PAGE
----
“Surveys indicate that lawyers who work 60 hours can probably bill 40 hours to client matters …” That assertion in the NYSBA Journal, June 2008 at 45, got me to thinking along two lines.
One direction was that outside counsel, who might take four weeks of vacation a year, will be hard-pressed to break the 2,000 billable hour mark. To do so they would need to work approximately 2,880 hours to be able to bill 2,000, which means 10 hour days including Saturday all year. No wonder law departments are suspicious of such feats (See my post of Oct. 20, 2005: ask for total hours billed by your key outside lawyers.).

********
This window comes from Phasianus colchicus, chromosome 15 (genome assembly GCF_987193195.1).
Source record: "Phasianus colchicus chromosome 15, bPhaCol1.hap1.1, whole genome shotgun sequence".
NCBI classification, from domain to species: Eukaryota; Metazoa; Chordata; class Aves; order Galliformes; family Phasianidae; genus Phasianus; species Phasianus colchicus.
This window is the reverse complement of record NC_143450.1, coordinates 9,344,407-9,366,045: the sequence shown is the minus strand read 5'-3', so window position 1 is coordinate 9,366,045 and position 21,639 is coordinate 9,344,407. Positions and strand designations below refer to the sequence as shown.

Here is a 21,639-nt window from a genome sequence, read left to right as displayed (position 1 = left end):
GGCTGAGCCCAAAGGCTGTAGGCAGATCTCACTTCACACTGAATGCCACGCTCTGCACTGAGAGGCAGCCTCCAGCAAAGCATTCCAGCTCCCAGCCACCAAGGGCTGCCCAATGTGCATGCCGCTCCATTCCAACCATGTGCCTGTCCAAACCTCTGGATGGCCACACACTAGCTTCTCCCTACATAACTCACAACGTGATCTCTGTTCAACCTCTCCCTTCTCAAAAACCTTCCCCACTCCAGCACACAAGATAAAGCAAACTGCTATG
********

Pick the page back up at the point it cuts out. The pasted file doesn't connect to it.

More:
The second direction concerns the legitimacy of assuming in-house counsel work approximately 1,850 chargeable hours (See my post of Sept. 25, 2005: a reasonable assumption?). I don’t know whether the work-60-to-charge-40 rule of thumb holds, but corporate counsel have their share of activities that shouldn’t be charged for the benefit of a client (See my post of May 16, 2006: definition of in-house chargeable hours.). Also, in my consulting experience, it is rare for in-house lawyers to come to the office on weekends. They may check e-mail, do some reading, and organize material, but I think there is nothing like the long hours often logged on weekends by lawyers in private practice.